Thursday January 15, 2009

Global Accounting

A costly and time-consuming transition to international accounting standards may be coming soon, but many accounting students aren't adequately prepared, says UD Professor Donna Street.

Accounting firms and corporations are watching with great interest how quickly the Obama administration will move to adopt International Financial Reporting Standards for U.S.-listed companies, according to an international accounting expert.

When the Securities and Exchange Commission announced an interest in moving U.S. companies to IFRS a few years ago, corporations and accounting firms realized the move from generally accepted accounting principles, known as U.S. GAAP, would be costly and time-consuming. However, because of the economic and credit crisis, the transition is likely to be even more challenging, according to University of Dayton accounting professor Donna Street.

At the same time, many business schools are not moving quickly enough to teach the international standards and equip accounting graduates with the knowledge they'll need to be competitive, said Street, president of the International Association for Accounting Education and Research.

"There is a tremendous amount of uncertainty, not only because of the transition in administration, but because the credit crisis got in the way," said Street. "The SEC's attention has been on addressing the crisis."

The SEC proposed a road map in 2008 that would require all U.S.-listed companies to convert to IFRS. Comment letters to the SEC are due early this year, she said. However, Street noted there is some speculation that the road map will be revised, so the adoption deadline may be pushed back.

She expects with the transition in administration, it will be at least mid-year before new leadership at the SEC is in place and ready to signal its course of action.

"For large U.S.-listed companies, the SEC estimates it will cost approximately $32 million per company to make the conversion from U.S. standards to IFRS," Street said. "In this economy, most companies don't have $32 million laying around, and this may impact the timing of the move."

However, Street also said there will be a "tremendous advantage" for some companies to move to the international standards. Currently, U.S.-listed companies with international subsidiaries prepare those overseas accounts using IFRS, but then must convert these to U.S. GAAP, which is both costly and time-consuming.

"There is also a competitive advantage for some U.S. companies to move to IFRS," Street said. "U.S. companies want to use the same accounting standards as their major competitors, so there is a level playing field. Using the same standards within an industry helps analysts and other users of financial statements make meaningful comparisons. In some industries, for example software, IFRS allows for earlier recognition of revenue, placing U.S. companies at a disadvantage when comparing the bottom line.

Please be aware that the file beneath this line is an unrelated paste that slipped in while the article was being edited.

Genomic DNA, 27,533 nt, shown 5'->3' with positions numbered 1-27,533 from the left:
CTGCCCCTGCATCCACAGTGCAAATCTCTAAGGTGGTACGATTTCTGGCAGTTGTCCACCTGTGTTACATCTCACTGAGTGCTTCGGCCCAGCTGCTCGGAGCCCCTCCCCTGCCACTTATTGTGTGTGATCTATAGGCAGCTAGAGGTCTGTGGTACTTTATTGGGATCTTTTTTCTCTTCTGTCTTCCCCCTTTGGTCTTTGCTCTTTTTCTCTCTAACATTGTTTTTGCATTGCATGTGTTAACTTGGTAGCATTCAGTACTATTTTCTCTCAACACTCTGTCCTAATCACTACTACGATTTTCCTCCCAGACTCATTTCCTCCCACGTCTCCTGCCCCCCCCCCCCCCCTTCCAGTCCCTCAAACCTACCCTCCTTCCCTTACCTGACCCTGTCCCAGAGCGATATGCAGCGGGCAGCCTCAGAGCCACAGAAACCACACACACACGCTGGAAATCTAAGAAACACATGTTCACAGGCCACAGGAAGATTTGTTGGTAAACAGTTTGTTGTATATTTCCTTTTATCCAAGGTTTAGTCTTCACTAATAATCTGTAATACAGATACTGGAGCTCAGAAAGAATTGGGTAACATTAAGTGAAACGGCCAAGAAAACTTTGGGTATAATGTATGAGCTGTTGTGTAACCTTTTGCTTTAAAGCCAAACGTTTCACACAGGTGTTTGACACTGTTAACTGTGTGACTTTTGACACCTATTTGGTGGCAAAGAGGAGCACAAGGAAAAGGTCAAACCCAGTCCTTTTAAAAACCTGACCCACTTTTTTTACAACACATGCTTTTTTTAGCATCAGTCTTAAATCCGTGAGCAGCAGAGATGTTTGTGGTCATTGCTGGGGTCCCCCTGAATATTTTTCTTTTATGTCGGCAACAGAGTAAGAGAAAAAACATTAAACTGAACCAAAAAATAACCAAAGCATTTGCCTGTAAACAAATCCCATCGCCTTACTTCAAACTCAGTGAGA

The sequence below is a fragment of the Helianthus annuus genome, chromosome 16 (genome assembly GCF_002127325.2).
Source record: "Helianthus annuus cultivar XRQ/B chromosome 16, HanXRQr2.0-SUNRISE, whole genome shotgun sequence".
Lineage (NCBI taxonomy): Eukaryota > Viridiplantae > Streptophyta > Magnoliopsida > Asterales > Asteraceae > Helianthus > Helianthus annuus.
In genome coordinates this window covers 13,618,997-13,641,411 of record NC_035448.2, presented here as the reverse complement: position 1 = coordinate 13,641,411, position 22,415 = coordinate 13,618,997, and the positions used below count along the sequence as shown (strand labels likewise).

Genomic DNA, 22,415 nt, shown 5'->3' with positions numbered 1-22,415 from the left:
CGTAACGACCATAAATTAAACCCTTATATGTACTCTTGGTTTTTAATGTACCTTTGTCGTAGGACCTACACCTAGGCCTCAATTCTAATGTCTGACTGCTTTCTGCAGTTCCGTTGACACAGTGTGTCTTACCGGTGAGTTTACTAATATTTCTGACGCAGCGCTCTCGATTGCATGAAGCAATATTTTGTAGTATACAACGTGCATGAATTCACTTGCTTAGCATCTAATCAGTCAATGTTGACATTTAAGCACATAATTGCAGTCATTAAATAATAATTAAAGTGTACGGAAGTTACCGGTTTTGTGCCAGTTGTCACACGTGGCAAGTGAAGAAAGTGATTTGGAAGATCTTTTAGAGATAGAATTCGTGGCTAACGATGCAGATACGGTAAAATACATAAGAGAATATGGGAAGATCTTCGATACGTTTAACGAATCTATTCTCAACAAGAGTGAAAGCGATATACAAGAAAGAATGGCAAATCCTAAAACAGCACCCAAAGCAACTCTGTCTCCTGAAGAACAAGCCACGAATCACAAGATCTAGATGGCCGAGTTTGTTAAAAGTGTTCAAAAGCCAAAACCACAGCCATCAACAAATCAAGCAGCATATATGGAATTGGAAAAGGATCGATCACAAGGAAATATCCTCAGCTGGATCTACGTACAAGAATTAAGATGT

"The large international accounting firms really support the conversion. It would be so much easier if all their clients were using the same accounting standards around the world. A comparison can be made to everyone speaking the same language," Street said.

"Staff would only have to be trained in one system, not both. Today more than 100 countries require or allow use of IFRS. That makes it the global norm and leaves the U.S. and Japan as the only major exceptions. In the international arena, it would be a tremendous advantage to the international accounting firms if all major companies used IFRS," Street said.

She noted there are concerns that sufficient progress has not been made to reduce differences between the two systems – a process called convergence. For years, the SEC has said convergence will be a major consideration in the move to the international standard, Street said.

At the same time, there are also concerns that some key improvements in the international standards are necessary, but resolution of those differences has been delayed by attention required by the credit crisis, she said.

Although the movement to IFRS has been in the works for several years, Street said that business schools should be doing a better job of preparing students to work in both systems.

"Recent surveys suggest that fewer than 25 percent of U.S. business schools are presently providing some IFRS training for accounting majors," she said. "Schools should be teaching both IFRS and U.S. GAAP concepts, but few U.S. faculty are trained in international standards."

Street said, "Even if the U.S. does not move to the international standard in the next few years, more and more U.S.-based accountants and auditors will be working for or with companies preparing IFRS accounts."

"Recent graduates report that knowledge of IFRS is useful in their careers. Graduates of schools providing substantial IFRS training are definitely going to be ahead of the game and sought out by employees," Street said, adding that more students are asking for the training.

Street is in her second two-year term as president of the International Association for Accounting Education and Research. She's also past president of the International Accounting section of the American Accounting Association and a member of the Educational Advisory Group of the IASCF. She holds the Mahrt Chair of Accounting at the University of Dayton.

For more information, contact Cilla Shindell, director of media relations, at 937-229-3257 or shindell@udayton.edu.